Most Brazilian jiu-jitsu fighters early in their career balance their daily lives and jobs along with their training. As they rise up the rankings, they will take part in tournaments and fight cards that allow them to fight for prize money. As they get better and their name begins to be known across the sport, they will also add sponsorships which allow for another form of income.
For most professional fighters it takes years of hard work, perseverance, and sacrifice to get to where they are in their career. The prize money and sponsorship money early in their careers often isn’t high but allows them to continue to pay for their gym and training.
A Generation of Stars Helped Grow The Popularity of Jiu-Jitsu.
Another major reason that the martial art form is gaining popularity is thanks to a potential golden generation of stars that have helped its cause. Those fighters are Danielle Kelly, Gordon Ryan, Mikey Musumei, Kade, and Tye Ruotolo.
Danielle Kelly, who is a Brazilian jiu-jitsu black belt from Philadelphia is one of the rising stars of the women’s circuit with a career record of 19-9-1 including 14 wins by submission. She has competed both in UFC and One and has been highly successful in both. She has won three of her last four matches including against Japanese fighter Ayaka Miura in a unanimous decision on Feb. 24, 2023, as part of ONE Fight Night 7.
Another fighter not too far from Kelly is Gordon Ryan. The 27-year old out of Monroe Township, New Jersey is one of the most decorated Brazilian jiu-jitsu fighters of the modern era, not having won over 60 gold medals or top prizes but has also collected a career record of 153-9-3. He is simply nearly unbeatable and hasn’t lost a fight since May 4, 2018, winning each of his 53 fights. Overall, he’s considered one of the greatest jiu-jitsu fighters of all time. 26-year-old Mikey Musumeci is another top fighter out of New Jersey currently signed to ONE Championship. Fighting since 2017, Musumeci doesn’t fight as often as others but during his five-year career has collected a 19-3 record and has won each of his last six fights dating back to Oct. 20, 2021.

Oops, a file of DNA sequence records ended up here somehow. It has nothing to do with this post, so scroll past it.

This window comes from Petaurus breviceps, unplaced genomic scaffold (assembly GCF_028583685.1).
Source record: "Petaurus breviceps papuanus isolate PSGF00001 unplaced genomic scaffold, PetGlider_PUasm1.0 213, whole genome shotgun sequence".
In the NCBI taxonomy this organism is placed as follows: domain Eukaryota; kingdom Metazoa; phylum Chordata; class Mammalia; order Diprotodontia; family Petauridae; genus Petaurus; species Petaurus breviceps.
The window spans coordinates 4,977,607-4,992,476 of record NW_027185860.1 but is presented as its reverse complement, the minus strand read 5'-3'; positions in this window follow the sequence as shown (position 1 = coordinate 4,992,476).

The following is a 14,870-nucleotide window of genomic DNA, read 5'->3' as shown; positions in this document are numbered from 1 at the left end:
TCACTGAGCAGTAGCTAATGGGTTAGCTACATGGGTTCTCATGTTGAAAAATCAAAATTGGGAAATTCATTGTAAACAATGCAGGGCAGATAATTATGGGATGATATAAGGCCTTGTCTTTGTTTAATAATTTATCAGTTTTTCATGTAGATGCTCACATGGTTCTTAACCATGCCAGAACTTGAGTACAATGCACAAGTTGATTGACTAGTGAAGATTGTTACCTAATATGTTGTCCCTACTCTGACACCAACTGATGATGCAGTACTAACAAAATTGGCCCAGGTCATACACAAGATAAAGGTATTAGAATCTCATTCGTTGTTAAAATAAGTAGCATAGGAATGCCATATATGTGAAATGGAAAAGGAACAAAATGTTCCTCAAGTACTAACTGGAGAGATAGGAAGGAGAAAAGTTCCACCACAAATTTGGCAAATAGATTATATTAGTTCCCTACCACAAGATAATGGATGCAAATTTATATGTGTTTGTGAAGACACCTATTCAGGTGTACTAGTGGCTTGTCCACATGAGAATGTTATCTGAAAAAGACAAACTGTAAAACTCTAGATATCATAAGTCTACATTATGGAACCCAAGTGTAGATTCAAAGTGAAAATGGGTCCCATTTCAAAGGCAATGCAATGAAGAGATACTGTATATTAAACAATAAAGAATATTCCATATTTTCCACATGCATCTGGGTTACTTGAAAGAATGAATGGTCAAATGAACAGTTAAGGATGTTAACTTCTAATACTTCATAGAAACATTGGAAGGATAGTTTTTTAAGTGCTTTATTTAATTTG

Finally, the future of the sport may live within the brothers of Tye and Kade Ruotolo out of Hawaii. The twin brothers are only 20 years old but have been fighting since the age of three and have quickly risen to the top of the Brazilian jiu-jitsu world. Both brothers have already won championships in their careers and with a long career ahead of them, could become some of the most decorated jiu-jitsu fighters of the modern era.
As jiu-jitsu continues to grow, so is the likelihood of seeing dream matchups in both UFC and ONE. Massachusetts promo codes will be a good resource if you’re looking to get in on the action for one of the mega matches as they are sure to have odds.
Overall, with these fighters and others, the future of jiu-jitsu is incredibly bright. It is an extremely viable form of martial arts from a competitive standpoint and many have proven that you could win in major promotions using jiu-jitsu. As mentioned above, as time goes on, it will only continue to grow in popularity most likely as UFC is projected to remain one of the most popular sports as well.